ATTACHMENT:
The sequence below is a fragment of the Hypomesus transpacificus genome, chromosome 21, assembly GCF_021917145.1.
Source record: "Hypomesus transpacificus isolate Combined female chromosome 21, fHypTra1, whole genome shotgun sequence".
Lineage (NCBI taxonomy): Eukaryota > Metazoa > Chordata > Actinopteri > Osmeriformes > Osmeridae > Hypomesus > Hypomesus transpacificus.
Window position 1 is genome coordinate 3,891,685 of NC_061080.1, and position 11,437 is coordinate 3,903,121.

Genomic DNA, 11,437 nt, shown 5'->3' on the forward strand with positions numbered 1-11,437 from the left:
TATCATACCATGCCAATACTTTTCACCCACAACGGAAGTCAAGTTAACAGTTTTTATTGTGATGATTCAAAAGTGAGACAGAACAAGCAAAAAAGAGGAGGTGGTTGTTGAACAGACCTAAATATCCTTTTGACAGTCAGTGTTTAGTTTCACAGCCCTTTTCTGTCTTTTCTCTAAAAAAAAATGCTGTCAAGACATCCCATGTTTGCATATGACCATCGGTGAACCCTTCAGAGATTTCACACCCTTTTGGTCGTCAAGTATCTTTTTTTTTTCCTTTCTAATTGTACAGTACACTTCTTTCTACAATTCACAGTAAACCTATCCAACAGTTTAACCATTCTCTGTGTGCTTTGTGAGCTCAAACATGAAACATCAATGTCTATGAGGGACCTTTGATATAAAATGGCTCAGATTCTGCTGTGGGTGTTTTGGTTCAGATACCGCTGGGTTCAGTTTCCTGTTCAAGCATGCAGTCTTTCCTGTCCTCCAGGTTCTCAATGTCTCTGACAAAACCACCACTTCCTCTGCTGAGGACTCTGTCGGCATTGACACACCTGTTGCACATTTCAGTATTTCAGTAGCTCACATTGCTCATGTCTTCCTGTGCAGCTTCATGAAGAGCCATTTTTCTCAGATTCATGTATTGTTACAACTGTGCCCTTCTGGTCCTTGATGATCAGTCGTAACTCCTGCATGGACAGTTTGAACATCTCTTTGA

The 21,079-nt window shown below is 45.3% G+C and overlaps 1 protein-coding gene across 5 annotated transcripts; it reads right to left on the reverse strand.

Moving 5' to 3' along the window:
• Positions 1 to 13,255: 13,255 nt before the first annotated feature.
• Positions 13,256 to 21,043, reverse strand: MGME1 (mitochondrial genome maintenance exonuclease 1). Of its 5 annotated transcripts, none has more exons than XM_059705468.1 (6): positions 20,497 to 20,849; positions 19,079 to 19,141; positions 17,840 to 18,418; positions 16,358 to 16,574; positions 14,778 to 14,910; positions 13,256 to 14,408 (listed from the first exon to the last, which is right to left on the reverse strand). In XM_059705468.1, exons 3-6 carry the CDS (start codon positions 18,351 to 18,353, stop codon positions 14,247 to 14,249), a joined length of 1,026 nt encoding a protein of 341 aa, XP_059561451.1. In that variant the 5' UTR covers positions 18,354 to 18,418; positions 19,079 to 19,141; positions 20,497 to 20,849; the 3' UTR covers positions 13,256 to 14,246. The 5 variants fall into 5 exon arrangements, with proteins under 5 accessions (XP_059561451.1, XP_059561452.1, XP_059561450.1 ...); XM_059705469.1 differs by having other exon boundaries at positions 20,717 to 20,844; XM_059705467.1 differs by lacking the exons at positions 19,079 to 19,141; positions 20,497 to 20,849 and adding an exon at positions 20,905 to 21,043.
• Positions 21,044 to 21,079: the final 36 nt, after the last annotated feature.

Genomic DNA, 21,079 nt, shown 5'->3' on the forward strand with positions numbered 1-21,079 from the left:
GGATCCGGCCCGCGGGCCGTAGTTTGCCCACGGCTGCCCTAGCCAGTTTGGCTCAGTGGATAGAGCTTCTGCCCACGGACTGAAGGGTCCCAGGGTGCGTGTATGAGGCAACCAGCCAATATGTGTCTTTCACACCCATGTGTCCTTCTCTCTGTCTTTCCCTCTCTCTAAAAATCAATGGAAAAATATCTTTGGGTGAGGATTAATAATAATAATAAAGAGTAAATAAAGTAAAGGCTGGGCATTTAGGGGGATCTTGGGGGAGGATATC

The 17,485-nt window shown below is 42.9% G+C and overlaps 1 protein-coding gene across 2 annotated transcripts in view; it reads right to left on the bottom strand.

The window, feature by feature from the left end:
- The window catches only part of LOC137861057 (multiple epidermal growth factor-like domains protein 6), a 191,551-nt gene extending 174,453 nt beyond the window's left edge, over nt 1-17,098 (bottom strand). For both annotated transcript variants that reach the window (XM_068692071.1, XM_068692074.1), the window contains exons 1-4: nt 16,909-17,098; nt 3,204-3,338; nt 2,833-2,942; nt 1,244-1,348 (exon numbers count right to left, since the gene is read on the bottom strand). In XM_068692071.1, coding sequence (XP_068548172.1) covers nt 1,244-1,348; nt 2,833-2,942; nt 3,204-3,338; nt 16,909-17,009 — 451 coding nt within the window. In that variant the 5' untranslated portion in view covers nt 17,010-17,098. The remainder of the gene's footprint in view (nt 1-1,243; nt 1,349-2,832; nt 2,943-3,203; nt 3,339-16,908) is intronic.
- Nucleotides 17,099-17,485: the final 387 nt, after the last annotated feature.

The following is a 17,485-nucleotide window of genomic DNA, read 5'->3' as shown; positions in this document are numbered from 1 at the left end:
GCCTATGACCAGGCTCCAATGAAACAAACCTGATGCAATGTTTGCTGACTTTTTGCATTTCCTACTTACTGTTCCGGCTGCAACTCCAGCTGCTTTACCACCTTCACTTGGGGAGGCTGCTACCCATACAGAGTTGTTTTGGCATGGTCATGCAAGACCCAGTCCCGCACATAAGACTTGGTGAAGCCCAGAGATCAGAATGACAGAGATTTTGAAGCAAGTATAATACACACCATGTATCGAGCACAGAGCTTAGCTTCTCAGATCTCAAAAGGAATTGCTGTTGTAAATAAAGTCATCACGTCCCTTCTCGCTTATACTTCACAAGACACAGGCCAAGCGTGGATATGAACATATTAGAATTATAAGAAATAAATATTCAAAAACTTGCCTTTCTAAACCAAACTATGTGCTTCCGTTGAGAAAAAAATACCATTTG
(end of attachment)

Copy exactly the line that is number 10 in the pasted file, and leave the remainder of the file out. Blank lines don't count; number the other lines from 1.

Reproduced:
• Positions 13,256 to 21,043, reverse strand: MGME1 (mitochondrial genome maintenance exonuclease 1). Of its 5 annotated transcripts, none has more exons than XM_059705468.1 (6): positions 20,497 to 20,849; positions 19,079 to 19,141; positions 17,840 to 18,418; positions 16,358 to 16,574; positions 14,778 to 14,910; positions 13,256 to 14,408 (listed from the first exon to the last, which is right to left on the reverse strand). In XM_059705468.1, exons 3-6 carry the CDS (start codon positions 18,351 to 18,353, stop codon positions 14,247 to 14,249), a joined length of 1,026 nt encoding a protein of 341 aa, XP_059561451.1. In that variant the 5' UTR covers positions 18,354 to 18,418; positions 19,079 to 19,141; positions 20,497 to 20,849; the 3' UTR covers positions 13,256 to 14,246. The 5 variants fall into 5 exon arrangements, with proteins under 5 accessions (XP_059561451.1, XP_059561452.1, XP_059561450.1 ...); XM_059705469.1 differs by having other exon boundaries at positions 20,717 to 20,844; XM_059705467.1 differs by lacking the exons at positions 19,079 to 19,141; positions 20,497 to 20,849 and adding an exon at positions 20,905 to 21,043.